The wrench allows you to still have access to the end of the crank and loosen or tighten the holding nut. That is why a deep socket cannot be used as an option. You can buy a OEM type tool or make an offset 26mm wrench for just a few $$ and minutes in the shop. (see next page Home Made Tools)

NOTE: Yes the correct size is 26mm………mostly..

Thing is, the “nut” on the flywheel is a cast section, in the shape of a 6 sided hex.. Not a fastener precisely sized. Most times a 26mm 12 point wrench fits just fine…It is sometimes reported that it is a very tight fit. Some will use a larger sized wrench, some will lightly tap the 26mm on the hex, others will clean up the rough cast hex with a dermal or carbide bit in an air grinder. This is a onetime deal,,,, only takes a few seconds with the right tool.

For the Kicker model and some aftermarket flywheels, there is no built in hex.. a strap wrench is a good choice to do the same job.

-Clutch hub holder. Simple tool many try and do without.. Lots of posts in the DRZ form on users who broke or damaged the hub by trying to do without the proper tool. You can buy a nice one from Motion Pro, or make one from a few pieces of steel. The MP tool will work on a wide verity of bikes, the built one most likely on the hub it was designed to fit. (see next page Home Made Tools)

-Case separator Do you need this? Well IMHO yes... do some searching around and you find other techniques.. But using a case separator is a no fail way of getting the cases apart without damage. You can buy one or make your own. (see next page Home Made Tools)

-Crank puller Again, you can search and find others ways to install the crank in your fresh bearings. but using a crank puller is the way to do it without damage for most. Buy or make (see next page Home Made Tools)

Home made tools

Tools made in your own shop,,,, very satisfying.. Weather it was to do a job otherwise not possible, or to make a job simpler.

Case Splitter

Case splitter top.jpg

case splitter bottom.jpg

Made from random steel in my shop, 3/8" plate, 3/8" bar stock for the arms, pressure screw from a cheap puller.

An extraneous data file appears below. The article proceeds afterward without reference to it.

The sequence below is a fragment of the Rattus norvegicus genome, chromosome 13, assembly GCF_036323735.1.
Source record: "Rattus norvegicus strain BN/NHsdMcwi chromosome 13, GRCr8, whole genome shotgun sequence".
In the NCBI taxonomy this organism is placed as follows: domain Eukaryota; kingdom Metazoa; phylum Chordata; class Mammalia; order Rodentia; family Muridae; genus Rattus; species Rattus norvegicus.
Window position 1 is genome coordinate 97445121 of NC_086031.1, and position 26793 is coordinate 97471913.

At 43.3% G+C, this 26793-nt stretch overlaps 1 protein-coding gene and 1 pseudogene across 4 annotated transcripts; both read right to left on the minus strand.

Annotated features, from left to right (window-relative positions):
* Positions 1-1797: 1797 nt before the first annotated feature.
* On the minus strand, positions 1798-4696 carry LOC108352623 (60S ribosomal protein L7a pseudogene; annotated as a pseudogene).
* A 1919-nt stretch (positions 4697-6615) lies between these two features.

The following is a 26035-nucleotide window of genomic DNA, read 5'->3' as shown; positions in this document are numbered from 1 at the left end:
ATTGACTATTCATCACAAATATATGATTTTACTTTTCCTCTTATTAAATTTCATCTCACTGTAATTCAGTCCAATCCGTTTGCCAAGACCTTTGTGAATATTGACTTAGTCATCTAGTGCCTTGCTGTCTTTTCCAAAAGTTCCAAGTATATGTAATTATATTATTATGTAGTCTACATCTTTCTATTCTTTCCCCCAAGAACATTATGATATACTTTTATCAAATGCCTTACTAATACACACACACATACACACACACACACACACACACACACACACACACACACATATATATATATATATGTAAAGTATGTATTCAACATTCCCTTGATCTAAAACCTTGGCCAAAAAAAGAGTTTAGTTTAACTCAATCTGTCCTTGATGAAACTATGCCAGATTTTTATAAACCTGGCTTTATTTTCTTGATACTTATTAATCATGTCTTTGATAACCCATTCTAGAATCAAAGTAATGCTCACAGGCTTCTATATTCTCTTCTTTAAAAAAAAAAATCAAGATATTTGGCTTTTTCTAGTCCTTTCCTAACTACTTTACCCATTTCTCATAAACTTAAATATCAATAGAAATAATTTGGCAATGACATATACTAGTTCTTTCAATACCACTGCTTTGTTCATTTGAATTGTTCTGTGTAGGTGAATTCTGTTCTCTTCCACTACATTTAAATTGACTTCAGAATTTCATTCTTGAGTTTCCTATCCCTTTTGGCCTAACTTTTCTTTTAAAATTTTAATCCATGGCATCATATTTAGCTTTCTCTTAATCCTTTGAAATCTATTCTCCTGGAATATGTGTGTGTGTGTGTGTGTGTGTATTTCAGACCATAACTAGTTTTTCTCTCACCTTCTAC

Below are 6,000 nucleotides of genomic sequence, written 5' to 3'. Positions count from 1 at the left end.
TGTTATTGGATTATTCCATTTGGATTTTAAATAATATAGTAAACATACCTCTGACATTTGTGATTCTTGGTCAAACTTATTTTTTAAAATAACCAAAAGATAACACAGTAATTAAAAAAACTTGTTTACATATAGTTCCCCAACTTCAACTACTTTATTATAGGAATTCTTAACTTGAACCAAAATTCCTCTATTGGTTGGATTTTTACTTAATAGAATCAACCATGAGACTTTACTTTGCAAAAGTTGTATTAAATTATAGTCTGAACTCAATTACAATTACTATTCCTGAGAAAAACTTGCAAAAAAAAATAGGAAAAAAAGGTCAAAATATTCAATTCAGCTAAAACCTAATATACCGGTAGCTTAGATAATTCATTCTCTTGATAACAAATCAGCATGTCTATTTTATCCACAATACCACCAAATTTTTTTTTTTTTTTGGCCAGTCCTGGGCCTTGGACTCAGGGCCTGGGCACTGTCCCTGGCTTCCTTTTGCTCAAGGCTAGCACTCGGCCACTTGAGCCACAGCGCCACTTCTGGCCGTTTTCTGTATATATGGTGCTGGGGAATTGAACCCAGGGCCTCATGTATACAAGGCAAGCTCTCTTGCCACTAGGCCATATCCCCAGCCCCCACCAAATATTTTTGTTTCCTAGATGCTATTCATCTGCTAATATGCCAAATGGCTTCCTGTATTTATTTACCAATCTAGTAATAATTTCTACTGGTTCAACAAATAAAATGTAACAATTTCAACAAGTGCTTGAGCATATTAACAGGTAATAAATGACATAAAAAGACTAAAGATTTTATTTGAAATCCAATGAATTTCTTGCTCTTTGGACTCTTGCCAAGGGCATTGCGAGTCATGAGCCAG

Cost: nothing but an hour of shop time.

Usefulness: Has been used to split dozens of cases, 2T and 4T, arms have never bent, pulls straight, and the floating point on the screw allow it to push on the crank without damage.

Flywheel holder

offset26mm 1.jpg

offset26mm 3.jpg

offset26mm 2.jpg

Flywheel holder.jpg

Cost: $18.00 New Craftsman box end wrench

Usefulness: Works prefect. Spend all of 10 minutes setting up the torch, heating the wrench and bending it in to the shape needed to get to the flywheel hex, and clear all other items in the area.

Clutch Hub holder

hub tool 1.jpg

hub tool 2.jpg

hub tool 3.jpg

Cost: Nothing but time and consumables.

Usefulness: Works well,,, better if the motor is mounted to my rebuild bench, or there is a second person to hold the tool. I made it long enough that it does not try and lever the motor off the table much (vs my MP tool, that works well to hold the hub.. but hard to use by yourself unless the motor is held down to the bench, close enough for the MP tool to hit the bench)

Swing Arm bolt a bit stuck? Here is a tool built by 2 Wheels to lend a hand.

NOTE: If the swing arm bolt and bearings have not been serviced for some time, bike has been used in a heavy moisture environment, most likely it is stuck beyond what this tool can help with. Under those sever cases, pressure, shock and sometimes heat are going to be required.

This home made press, and a few hits with a dead blow hammer after you have built up some pressure with the tool.. will work in a lot of cases.

2-20090123ExtractSwingarmBolt.jpg

8-20090123ExtractSwingarmBolt.jpg

4-20090123ExtractSwingarmBolt.jpg

You'll have to round over the jamb nuts so they can follow the bolt though the frame and swing arm

7-20090123ExtractSwingarmBolt.jpg

11-20090123ExtractSwingarmBolt.jpg

12-20090123ExtractSwingarmBolt[1].jpg

Most likely, you will need to tighten down the tool, applying pressure to the pivot bolt, then tap the puller with a dead blow, or other type hammer. The combination of pressure from the puller and shock from that hammer will move the pivot bolt a bit, tighten up the puller some more smack the end with a hammer, and repeat until you can tighten the puller fully removing the pivot bolt.

Remember, most all thread is grade 5. IOW it is not a strong fastener material. Tighten it down too much, and you will just strip threads from the nut or all thread.

There are others out there building tools all the time.. If you have one, it worked well, and is a Home built version of a OEM like tool... Send me a PM, well get it added.

If you have a Jig, or other tool that has helped with the install, modification, removal of something on a DRZ, PM me with that also. Would like to keep this Tech article to tools used with commonly excepted safe shop procedures. Things like. “Jam a penny in the gears to take off the primary nut” while that may work, it’s not really a common “tool” or procedure you’ll likely find in a competent shop. Nothing wrong with no cost, short cuts, but they are sometimes risky.

The tool lists are just to give a user the basic ideas in what might be needed to do general work. If you have something you would like to see added to the basic list, a have to have basic tool for general maintenance.. Send me a PM 👍

In the future I may add a Suspension and electrical tool section.

Edited by E.Marquez
  • Like 6

Share this post


Link to post
Share on other sites
This topic is now closed to further replies.
Sign in to follow this  

×
×
  • Create New...